WDE, who is young but still good at the hard sell, convinced us that we were losing the opportunity to have these limited edition dresses and we might not be able to purchase them in January and then there wouldn’t be enough time, and then what would we wear . . . (I was thinking, we would wear a dress of all the money we saved by NOT finding dresses) . . . .

Then I had a vision of one month before the wedding, my combing through the Lands End catalog for dresses, with free shipping and complimentary flannel nightgowns.  I started to feel a little sweaty  — panic or hot flash?  Oh, damn this wedding craziness!!!

POB and I looked at each other.  This WAS in fact the least we could to find dresses.  And we always do the very least we can do.

I handed my credit card to our young, yet sly WDE.  I emailed SOB (sister of blogger/bride) and my college friends (the Soeurs) — so, no turning back.  POB and I don’t have our mothers (on this earth) but we have our 10 sisters:  SOB, SOPOB (sister of POB) and the Soeurs. Now that I think of it, we would have just made the Kleinfeld’s limit, without a seat to spare.  Pheeeewwwww.

Just another Saturday

Every other Saturday, SOS (our son, who is (mostly) our source of sanity) has Hebrew School.

POB (partner of blogger), G-d bless her, takes him, while I have a trainer session at the gym.  I meet POB and SOS at the synagogue afterwards.  Usually, I get there for the lunch and kids playing.  We eat, we schmooze and I desecrate the Sabbath with loshen hora (gossip).  Just the kind of religious experience I like: light on G-d; heavy on bagels and lox.

This week there was also a parenting discussion.  In the past, there has been a know-it-all couple who dominated the discussions and I long ago decided that I would rather hang by my toenails and sway in the wind than sit through one of these roundtables. This family moved away, so there is a possibility, however scant, that I would come off the clothesline and in from the cold.

Last month, the parenting discussion was led by our male queer-identified social justice rabbinical intern who is married to a woman and they have a young girl whom they gave a traditionally male name.  I needed to hear about parenting from Rabbi Gender Bender?  We are just a lesbian couple raising an emphatically heterosexual boy in a Jewish home and we are trying to navigate the issues that come up socially and emotionally — both the mundane and those created by our non-traditional family — so that he grows up to be a mensch.  Rabbi Gender Bender’s additional parenting issues made me tired just thinking about them.  So, I took a nap in one of the side rooms, while POB was at the discussion and SOS was playing with the other children.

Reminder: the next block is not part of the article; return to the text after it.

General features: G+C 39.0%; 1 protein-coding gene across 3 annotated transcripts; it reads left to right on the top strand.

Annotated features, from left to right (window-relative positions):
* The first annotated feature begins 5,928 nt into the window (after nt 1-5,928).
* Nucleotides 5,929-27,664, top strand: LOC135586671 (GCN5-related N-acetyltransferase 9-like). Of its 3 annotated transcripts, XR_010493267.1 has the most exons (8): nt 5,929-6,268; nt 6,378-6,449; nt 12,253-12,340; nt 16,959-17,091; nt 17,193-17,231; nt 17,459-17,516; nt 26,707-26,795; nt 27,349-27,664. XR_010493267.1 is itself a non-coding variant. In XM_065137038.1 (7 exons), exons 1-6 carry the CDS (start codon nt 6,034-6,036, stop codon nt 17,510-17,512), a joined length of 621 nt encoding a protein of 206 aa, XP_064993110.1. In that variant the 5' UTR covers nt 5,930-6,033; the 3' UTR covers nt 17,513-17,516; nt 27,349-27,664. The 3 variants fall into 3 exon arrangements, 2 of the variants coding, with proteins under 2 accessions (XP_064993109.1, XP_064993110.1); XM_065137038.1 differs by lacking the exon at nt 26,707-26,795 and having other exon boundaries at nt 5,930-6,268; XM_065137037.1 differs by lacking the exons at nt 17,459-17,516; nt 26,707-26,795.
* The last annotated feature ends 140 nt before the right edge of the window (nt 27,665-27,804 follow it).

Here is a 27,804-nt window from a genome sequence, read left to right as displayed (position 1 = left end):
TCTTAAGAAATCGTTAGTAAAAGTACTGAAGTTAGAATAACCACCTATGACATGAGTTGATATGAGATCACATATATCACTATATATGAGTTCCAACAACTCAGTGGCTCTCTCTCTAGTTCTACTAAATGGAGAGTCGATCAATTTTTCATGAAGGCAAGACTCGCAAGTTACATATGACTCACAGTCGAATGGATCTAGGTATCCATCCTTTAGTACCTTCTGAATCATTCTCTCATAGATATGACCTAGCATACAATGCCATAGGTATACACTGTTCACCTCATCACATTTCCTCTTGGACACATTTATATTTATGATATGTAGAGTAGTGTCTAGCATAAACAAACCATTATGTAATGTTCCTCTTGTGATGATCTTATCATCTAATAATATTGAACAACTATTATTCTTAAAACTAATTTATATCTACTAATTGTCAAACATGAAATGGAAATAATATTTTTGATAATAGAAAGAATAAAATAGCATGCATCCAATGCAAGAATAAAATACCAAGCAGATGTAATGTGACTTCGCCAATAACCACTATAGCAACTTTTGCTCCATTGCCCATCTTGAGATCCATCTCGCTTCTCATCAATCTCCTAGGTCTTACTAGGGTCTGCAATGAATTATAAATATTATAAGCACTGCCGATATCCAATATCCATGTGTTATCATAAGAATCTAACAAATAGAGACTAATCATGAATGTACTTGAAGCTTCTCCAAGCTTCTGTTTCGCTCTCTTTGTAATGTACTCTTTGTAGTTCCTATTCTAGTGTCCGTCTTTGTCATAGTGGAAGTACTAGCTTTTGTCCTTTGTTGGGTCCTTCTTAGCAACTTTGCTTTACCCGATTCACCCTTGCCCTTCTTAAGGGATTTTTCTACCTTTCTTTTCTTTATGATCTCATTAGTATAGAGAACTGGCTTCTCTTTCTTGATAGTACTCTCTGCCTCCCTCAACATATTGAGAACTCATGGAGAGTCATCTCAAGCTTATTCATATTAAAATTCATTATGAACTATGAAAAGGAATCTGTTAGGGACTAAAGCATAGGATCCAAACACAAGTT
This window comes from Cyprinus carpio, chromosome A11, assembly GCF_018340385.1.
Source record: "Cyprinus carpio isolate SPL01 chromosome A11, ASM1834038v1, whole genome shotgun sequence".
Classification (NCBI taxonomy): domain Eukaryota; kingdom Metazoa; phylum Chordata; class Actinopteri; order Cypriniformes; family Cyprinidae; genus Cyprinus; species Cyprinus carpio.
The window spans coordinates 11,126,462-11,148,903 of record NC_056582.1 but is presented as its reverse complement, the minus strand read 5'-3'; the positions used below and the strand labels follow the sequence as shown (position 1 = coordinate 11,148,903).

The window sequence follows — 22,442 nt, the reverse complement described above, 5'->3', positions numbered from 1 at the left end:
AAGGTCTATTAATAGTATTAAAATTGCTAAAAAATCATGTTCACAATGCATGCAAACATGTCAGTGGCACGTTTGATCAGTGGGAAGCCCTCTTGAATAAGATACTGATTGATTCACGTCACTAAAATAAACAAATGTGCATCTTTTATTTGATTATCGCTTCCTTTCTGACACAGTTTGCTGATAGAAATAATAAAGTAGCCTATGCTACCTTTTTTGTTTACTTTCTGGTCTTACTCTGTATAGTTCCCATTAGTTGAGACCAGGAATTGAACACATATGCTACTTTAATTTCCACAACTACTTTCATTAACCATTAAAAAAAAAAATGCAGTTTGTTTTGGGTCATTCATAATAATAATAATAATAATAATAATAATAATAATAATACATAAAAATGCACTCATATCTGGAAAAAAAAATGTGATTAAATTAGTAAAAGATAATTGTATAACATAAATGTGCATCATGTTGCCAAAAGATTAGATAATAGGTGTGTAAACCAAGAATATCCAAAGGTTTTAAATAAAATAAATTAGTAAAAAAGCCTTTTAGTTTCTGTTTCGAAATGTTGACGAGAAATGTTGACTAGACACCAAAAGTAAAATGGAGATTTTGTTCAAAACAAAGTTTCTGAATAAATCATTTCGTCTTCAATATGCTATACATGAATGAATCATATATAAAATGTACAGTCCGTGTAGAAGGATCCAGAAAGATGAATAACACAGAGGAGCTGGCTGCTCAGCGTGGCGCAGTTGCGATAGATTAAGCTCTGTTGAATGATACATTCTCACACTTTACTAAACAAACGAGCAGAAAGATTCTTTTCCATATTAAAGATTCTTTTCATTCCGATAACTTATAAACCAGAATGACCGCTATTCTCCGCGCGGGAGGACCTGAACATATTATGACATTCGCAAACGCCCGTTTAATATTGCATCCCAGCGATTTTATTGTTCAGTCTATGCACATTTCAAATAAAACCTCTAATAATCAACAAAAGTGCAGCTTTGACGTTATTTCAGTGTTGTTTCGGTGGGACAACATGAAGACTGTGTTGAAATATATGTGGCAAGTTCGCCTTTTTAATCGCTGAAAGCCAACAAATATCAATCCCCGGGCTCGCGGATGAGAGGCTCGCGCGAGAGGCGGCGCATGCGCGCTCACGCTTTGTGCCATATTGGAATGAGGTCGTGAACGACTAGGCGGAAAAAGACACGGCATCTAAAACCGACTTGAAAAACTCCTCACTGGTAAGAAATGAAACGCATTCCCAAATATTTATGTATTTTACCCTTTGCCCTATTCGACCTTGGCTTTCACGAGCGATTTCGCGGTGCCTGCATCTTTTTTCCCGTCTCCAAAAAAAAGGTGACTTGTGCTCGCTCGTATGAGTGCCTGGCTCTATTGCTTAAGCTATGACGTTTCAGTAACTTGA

This week, after my trainer session, I really didn’t want to schlep down to the West Village for gluten-free bagels and soy cream cheese (new rules in the shul intended to put us at the forefront of the digestively hip).  And the parenting roundtable was about how to deal with Christmas.  POB and I decided that the best way to respect other’s traditions is by not co-opting them.  What else is there to know?  And “No” is a complete answer to following requests: mega-sized, expensive presents for the 8 days of Hanukkah and trees in the house.  There, discussion over.  Let’s also collect our kids and have a Saturday afternoon nap.

Still, my family was expecting me and what if POB or SOS fell ill?  What if I needed to save them from tasteless, though hip, food?  I had to go.  On the way down I saw mini-Santa flash mobs on the streets and in the subway.

(This was taken by my dear NYCFOB from another part of town, but it gives you the idea.)

It made me rethink going to the parenting discussion (but only for a New York minute).

I arrived after lunch (people were benching the blessings after the meal).  SOS was having too much fun with his friends to want to kiss me hello.  As a parent, I took this as a great sign.  As a Jewish mother, I see it as something I will hold over his head for a lifetime.  Win-win situation, I think.

POB had had a very hectic morning. Two people sign up for each week’s set up and clean up.  Apparently, my ex signed up with POB for this week (my ex has a daughter who is in SOS’s class).  My ex didn’t show up (don’t know if I should read anything into that).  That meant there were no bagels.  So, POB had to run around the West Village where you can get any type of fancy, schmancy bread from anywhere in the world, but a bagel, a BAGEL, is too low brow to carry in any quantity.  REALLY?  REALLY?  This is New York, for Goodness Sakes.

POB is one fierce and determined woman, and saved the day.  Unfortunately, the shul was not digestively hip this morning.  Necessity must prevail.

POB recovered, SOS was having a blast, and I was tired.  I kissed my family and friends and went back to the Upper Upper West Side and had such a wonderfully long and luxurious snooze.

I could really get into this religious thing, in blogger-size, small quantities.

Time Again for the Stupid, Stinking, Painted Ponies (with apologies to Joni Mitchell)

Dear Mom: